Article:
The importance of being earnest, eh, compliant

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Or why governance is crucial to realising the value of automation, with practical tips on setting up a good governance framework.

Corporate governance is a bulky word, and for me, elicits associations of stacks of paperwork, slight fear of being punished for non-compliance, and always seemed like something complicated and slightly mystical. 

In this blog post, I want to demystify the topic, and show how important and valuable good governance can be – particularly in the context of IT automation. I also give some hands-on tips on how to get started with governance in practice.

What is governance?

Corporate governance are all the processes and rules that are in place in a company.

Their purpose is to ensure consistency, and reduce risk. For example, when updating a complex server software, there is often an update checklist that describes all steps needed to do the update. It helps whoever does the update understand how to do it, and ensures that nothing is forgotten. This checklist is part of the organization’s governance.

Read more in our glossary post: Governance

Governance and automation

In essence, governance is concerned with ensuring that an organization functions smoothly. In respect to automation, this means taking care that processes are automated with high quality so that they can be relied upon to work.

It also means that there are fallback processes in place in case an automation should fail, and that failure of an automation is noticed and acted upon.

In practice, this means coming up with and enforcing best practice rules that ensure that automation is of high quality, auditable, robust, secure, documented, monitored and that there are fallbacks in place.

What is good governance?

A good governance model is characterized by striking a good balance between effort and outcome.

Effort for governance can quickly spiral out of control if, for example, extensive documentation is required for the automation of even very small and uncritical processes, which makes automation unfeasible for many use cases.

On the other hand, letting every person in a large enterprise automate whatever they like without any visibility, rules on maintenance, or plans for what to do when automations fail, means low effort for governance, but high risk for the organization.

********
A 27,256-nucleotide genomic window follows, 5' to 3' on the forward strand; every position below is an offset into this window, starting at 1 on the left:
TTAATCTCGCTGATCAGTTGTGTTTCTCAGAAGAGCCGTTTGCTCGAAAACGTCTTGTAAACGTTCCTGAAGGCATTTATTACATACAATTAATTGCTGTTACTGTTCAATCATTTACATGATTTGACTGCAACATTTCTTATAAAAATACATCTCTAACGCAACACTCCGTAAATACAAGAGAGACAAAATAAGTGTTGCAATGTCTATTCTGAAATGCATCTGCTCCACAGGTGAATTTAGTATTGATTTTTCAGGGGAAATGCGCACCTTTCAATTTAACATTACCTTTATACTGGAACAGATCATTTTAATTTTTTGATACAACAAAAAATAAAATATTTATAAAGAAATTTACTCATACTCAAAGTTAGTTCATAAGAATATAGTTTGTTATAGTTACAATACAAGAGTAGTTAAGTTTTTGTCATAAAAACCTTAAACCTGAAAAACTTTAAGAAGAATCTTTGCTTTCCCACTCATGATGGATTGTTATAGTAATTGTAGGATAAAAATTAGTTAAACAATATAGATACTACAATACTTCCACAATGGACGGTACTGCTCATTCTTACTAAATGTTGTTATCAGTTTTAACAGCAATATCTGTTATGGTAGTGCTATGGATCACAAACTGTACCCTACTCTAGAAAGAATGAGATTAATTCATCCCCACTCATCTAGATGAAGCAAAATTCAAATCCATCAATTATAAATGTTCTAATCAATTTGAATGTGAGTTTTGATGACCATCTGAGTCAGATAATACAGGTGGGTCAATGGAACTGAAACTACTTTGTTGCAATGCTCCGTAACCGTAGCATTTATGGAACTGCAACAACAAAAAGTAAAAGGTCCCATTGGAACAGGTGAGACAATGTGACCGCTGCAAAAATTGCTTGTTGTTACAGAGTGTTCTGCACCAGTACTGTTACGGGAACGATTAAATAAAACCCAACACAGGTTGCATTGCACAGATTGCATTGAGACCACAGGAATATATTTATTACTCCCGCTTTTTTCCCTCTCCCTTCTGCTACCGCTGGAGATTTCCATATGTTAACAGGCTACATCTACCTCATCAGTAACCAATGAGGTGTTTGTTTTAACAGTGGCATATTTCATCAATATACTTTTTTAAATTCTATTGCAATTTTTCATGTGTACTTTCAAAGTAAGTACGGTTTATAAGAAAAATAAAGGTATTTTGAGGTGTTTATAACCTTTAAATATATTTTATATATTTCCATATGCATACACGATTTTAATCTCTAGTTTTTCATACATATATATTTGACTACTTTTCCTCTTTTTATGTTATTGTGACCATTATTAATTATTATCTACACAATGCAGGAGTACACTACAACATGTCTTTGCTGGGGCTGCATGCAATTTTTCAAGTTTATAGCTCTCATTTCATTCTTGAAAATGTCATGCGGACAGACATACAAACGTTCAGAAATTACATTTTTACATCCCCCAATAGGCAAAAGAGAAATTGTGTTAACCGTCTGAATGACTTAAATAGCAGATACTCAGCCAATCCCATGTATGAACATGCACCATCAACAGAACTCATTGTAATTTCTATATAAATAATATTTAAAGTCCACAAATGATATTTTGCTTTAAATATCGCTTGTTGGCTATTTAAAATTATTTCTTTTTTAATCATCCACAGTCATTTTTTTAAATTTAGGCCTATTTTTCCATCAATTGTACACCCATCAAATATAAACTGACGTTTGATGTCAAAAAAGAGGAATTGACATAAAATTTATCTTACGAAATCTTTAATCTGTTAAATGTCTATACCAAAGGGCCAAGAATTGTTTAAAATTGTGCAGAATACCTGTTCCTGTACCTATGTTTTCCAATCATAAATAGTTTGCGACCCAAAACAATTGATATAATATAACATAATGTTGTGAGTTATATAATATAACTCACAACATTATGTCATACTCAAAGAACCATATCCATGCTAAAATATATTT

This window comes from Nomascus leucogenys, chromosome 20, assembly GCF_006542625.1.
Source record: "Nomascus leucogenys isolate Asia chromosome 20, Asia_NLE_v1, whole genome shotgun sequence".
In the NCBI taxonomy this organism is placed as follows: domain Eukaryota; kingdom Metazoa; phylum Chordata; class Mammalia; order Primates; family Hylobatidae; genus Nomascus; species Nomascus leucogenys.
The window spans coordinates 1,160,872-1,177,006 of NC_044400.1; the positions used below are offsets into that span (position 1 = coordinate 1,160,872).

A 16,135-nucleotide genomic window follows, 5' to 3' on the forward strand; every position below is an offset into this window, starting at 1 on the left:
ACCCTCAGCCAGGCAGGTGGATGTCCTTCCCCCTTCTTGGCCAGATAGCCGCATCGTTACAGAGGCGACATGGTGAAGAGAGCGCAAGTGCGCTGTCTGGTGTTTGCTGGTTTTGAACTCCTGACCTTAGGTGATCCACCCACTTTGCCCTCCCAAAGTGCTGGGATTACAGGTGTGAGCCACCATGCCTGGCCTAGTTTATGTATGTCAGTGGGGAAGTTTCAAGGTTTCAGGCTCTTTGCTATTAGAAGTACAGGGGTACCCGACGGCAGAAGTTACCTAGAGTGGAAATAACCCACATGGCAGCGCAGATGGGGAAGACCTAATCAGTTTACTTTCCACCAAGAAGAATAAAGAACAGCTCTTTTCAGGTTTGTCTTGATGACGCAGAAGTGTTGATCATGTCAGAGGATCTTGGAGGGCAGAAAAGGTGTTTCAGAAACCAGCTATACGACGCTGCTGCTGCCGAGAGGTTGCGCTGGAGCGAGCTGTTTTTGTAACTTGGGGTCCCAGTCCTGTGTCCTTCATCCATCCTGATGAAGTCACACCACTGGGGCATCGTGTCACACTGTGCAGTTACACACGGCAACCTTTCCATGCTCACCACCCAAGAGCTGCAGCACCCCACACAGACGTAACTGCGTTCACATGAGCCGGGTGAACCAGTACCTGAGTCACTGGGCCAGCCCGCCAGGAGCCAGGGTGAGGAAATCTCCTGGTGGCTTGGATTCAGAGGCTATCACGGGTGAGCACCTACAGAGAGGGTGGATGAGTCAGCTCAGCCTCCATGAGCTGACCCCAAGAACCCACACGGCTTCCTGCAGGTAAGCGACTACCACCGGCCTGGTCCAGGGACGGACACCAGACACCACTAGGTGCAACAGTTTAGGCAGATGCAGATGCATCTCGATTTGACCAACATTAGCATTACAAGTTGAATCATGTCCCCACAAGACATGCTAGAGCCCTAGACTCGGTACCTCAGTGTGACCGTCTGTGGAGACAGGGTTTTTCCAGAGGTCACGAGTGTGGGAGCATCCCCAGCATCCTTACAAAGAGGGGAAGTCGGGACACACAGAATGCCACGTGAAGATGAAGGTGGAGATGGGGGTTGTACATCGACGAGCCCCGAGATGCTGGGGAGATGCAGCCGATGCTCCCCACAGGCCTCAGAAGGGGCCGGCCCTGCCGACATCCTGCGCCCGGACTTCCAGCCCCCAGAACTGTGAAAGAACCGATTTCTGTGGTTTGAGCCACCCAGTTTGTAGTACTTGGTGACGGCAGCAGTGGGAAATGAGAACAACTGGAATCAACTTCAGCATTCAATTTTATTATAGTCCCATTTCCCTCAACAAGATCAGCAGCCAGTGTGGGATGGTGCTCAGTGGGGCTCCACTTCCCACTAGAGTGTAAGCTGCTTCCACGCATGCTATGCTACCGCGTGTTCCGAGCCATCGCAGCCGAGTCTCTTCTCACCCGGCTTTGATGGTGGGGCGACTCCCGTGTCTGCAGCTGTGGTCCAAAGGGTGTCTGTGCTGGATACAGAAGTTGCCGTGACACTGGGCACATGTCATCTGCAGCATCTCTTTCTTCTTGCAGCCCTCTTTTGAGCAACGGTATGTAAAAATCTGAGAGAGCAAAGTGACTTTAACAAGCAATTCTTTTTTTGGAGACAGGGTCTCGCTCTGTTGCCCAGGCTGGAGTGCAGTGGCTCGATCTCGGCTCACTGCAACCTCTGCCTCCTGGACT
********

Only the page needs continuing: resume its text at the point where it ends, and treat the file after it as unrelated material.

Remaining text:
This balance between effort of governance and risk it mitigates, is essential. The goal of governance is to minimize risk, so risk is the guiding metric when deciding on governance rules and processes.

The guiding metric: risk

Risk is composed of two factors:

  • The likelihood of an error
  • The consequences of an error

For example, the likelihood of the entire AWS cloud infrastructure becoming unavailable for several days is very low, but the consequences of it would be massive, so the resulting risk might still be worth considering.

There are certainly a high number of rules and processes in place that make sure that any changes to the technical underpinnings of the AWS cloud do not result in a massive outage – in this case, high investment in governance is sensible.

On the other hand, the likelihood that a timesheet formatter that someone put together in Excel will fail is fairly high, but the consequences are low: the person will just have to format their timesheets manually. Putting governance rules in place for timesheet formatting automation would therefore be nonsensical.

The most important part of any governance framework is the one that assesses risk.

If the assessment of risk is imprecise or – as is often the case – doesn’t happen, then it is likely that ad-hoc governance over-regulates areas where something has gone wrong in the past (e.g. failed updates at a customer’s site) and in turn doesn’t regulate areas that are risky, just because nothing has happened yet (e.g. being hacked).

Based on the assessment of risk, tougher or more lenient rules should be enforced. Also in the same area, not the same rules need to apply to everything.

Governance in IT automation

IT automation is a great example for this. There are some rules that relate to organization-wide risk that every automated process should follow: e.g. sensitive data shouldn’t leave the organization’s network, or two-factor authentication should be used for all applications in which sensitive data is stored.